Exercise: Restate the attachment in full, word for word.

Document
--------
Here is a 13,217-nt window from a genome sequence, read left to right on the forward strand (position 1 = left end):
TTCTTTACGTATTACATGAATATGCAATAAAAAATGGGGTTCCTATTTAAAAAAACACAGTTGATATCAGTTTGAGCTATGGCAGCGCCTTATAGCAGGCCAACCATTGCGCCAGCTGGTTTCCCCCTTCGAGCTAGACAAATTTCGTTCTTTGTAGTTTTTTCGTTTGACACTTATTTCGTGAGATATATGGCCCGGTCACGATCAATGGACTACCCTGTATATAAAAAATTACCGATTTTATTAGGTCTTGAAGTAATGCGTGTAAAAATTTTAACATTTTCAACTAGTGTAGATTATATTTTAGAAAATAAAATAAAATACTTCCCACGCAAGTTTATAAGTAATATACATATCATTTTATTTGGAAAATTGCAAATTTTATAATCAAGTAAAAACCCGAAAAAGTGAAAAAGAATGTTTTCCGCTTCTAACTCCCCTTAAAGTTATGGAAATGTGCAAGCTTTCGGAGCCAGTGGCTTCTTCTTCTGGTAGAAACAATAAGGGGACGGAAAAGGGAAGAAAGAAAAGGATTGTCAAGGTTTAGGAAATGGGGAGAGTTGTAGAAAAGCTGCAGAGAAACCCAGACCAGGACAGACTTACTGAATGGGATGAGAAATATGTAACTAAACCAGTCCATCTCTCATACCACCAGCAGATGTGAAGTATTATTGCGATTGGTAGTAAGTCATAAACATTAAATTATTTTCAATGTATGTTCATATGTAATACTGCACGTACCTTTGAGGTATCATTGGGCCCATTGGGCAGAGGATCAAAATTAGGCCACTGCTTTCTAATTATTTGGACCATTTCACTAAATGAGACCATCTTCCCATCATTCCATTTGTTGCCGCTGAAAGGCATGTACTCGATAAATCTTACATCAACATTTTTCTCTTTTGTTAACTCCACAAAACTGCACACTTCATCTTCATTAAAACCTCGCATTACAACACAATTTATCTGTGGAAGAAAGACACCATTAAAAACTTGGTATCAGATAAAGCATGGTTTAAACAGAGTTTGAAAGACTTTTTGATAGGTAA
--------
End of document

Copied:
Here is a 13,217-nt window from a genome sequence, read left to right on the forward strand (position 1 = left end):
TTCTTTACGTATTACATGAATATGCAATAAAAAATGGGGTTCCTATTTAAAAAAACACAGTTGATATCAGTTTGAGCTATGGCAGCGCCTTATAGCAGGCCAACCATTGCGCCAGCTGGTTTCCCCCTTCGAGCTAGACAAATTTCGTTCTTTGTAGTTTTTTCGTTTGACACTTATTTCGTGAGATATATGGCCCGGTCACGATCAATGGACTACCCTGTATATAAAAAATTACCGATTTTATTAGGTCTTGAAGTAATGCGTGTAAAAATTTTAACATTTTCAACTAGTGTAGATTATATTTTAGAAAATAAAATAAAATACTTCCCACGCAAGTTTATAAGTAATATACATATCATTTTATTTGGAAAATTGCAAATTTTATAATCAAGTAAAAACCCGAAAAAGTGAAAAAGAATGTTTTCCGCTTCTAACTCCCCTTAAAGTTATGGAAATGTGCAAGCTTTCGGAGCCAGTGGCTTCTTCTTCTGGTAGAAACAATAAGGGGACGGAAAAGGGAAGAAAGAAAAGGATTGTCAAGGTTTAGGAAATGGGGAGAGTTGTAGAAAAGCTGCAGAGAAACCCAGACCAGGACAGACTTACTGAATGGGATGAGAAATATGTAACTAAACCAGTCCATCTCTCATACCACCAGCAGATGTGAAGTATTATTGCGATTGGTAGTAAGTCATAAACATTAAATTATTTTCAATGTATGTTCATATGTAATACTGCACGTACCTTTGAGGTATCATTGGGCCCATTGGGCAGAGGATCAAAATTAGGCCACTGCTTTCTAATTATTTGGACCATTTCACTAAATGAGACCATCTTCCCATCATTCCATTTGTTGCCGCTGAAAGGCATGTACTCGATAAATCTTACATCAACATTTTTCTCTTTTGTTAACTCCACAAAACTGCACACTTCATCTTCATTAAAACCTCGCATTACAACACAATTTATCTGTGGAAGAAAGACACCATTAAAAACTTGGTATCAGATAAAGCATGGTTTAAACAGAGTTTGAAAGACTTTTTGATAGGTAA